Then, there’s the word hopeless. This one is a little bit easier to swallow because who hasn’t felt this way before. But, what bothers me, and again gets me worked up, is when people do the patronizing head nod back and forth, utter the word hopeless, and then aren’t willing to do anything about it. Once you see a need, you no longer have an excuse to set passively by. You can’t ackowledge hopelessness and then ignore it without even offering a glimmer of hope.

But the word that got me worked up this week (and I can admit that this might be a rant) is the word helpless. Helpless…

That word…

It bothers me because I feel like it takes the attention away from the victim…survivor…or any many cases a thriver…and puts it on the well, those who are now viewed as the savior. It infers that without me where would they be.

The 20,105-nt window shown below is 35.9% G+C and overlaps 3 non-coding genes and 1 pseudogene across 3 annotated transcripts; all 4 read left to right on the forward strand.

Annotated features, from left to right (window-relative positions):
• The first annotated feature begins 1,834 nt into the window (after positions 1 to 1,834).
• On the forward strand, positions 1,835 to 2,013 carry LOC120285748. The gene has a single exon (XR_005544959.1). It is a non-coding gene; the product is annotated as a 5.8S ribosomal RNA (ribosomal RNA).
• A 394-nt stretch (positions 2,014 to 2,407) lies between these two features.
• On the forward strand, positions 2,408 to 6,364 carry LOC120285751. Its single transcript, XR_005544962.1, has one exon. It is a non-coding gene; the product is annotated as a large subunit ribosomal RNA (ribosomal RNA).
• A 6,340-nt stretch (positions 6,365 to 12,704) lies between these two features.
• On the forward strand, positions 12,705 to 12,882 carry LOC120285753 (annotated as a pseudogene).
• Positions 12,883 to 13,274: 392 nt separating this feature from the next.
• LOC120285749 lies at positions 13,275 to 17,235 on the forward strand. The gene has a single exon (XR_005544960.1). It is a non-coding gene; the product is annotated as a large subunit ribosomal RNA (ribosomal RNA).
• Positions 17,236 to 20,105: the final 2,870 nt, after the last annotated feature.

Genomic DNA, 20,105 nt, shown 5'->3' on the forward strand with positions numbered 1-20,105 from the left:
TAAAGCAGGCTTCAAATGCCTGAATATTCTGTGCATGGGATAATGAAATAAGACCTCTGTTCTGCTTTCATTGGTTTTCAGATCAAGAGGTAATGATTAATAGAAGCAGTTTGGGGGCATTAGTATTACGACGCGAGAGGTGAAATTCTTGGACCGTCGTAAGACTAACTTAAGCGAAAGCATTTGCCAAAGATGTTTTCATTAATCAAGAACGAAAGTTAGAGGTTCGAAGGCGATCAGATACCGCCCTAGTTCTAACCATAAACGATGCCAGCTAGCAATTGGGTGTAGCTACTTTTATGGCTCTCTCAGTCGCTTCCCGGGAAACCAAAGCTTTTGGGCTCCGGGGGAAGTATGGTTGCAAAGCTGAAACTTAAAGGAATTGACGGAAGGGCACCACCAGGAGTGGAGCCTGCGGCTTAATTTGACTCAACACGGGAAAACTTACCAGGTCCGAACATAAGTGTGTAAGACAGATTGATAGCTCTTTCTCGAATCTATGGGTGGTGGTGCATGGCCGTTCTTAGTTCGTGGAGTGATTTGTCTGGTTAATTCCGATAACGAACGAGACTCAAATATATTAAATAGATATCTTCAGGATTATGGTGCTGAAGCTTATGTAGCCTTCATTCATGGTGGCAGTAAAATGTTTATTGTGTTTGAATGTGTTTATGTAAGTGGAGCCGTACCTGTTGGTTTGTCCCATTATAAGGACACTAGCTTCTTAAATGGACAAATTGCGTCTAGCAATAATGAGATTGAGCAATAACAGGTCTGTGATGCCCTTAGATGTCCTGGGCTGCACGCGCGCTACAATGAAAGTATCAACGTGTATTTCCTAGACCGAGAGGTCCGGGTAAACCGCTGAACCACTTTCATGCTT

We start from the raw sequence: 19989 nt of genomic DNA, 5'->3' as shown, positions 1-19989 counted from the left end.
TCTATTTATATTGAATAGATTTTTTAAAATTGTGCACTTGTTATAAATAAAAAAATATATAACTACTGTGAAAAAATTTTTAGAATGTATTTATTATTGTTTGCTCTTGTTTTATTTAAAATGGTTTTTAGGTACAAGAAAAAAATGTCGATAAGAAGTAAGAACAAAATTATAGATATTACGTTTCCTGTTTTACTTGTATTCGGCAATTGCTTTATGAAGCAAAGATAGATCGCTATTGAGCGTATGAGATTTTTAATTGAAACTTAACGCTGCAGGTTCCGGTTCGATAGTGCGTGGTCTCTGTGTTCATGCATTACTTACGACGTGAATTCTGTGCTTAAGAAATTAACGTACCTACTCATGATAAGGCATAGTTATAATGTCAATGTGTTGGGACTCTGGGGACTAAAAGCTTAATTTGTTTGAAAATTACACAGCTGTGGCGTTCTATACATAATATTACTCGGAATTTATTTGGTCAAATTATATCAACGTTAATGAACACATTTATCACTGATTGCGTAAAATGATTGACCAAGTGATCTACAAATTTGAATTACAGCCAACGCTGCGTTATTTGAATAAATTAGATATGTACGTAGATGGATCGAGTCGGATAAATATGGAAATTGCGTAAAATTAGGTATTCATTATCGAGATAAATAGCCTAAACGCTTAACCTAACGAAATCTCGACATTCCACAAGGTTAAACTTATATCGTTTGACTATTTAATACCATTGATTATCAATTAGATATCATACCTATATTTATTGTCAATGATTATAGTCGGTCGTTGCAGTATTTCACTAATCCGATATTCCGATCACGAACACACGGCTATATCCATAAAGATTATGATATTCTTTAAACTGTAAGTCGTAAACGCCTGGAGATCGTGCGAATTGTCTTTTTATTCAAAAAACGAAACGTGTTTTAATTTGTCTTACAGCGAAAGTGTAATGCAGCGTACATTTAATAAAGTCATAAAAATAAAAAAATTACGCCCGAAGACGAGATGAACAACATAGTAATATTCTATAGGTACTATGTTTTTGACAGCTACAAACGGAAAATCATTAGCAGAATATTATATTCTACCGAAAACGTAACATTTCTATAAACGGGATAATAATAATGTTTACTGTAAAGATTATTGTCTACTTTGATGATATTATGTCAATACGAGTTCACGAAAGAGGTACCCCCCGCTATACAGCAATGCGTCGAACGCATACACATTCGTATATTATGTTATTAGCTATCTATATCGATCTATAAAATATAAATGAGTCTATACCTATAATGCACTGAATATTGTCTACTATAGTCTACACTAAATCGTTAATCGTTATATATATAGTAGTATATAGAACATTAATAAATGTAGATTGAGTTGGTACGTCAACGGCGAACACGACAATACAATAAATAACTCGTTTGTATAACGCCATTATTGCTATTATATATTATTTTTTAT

I know it might be an innocent word, but the clients I work with are strong, resilient, and tough. They are smart, and lovely, and funny. Our conversation revolve around witty banter, the latest movie, and insights they gathered through the week. And that word takes something away from those attributes.

You see…they don’t need me to save them just like I don’t need to say look at what I have done. That’s not what this journey is about. This journey is about them being knocked down by someone or something, and in response to that, us walking over to them offering a hand, helping them up, dusting them off, and asking if they would like for us to walk and do life with them for awhile.

Just like someone did for me once upon a time…

Special Days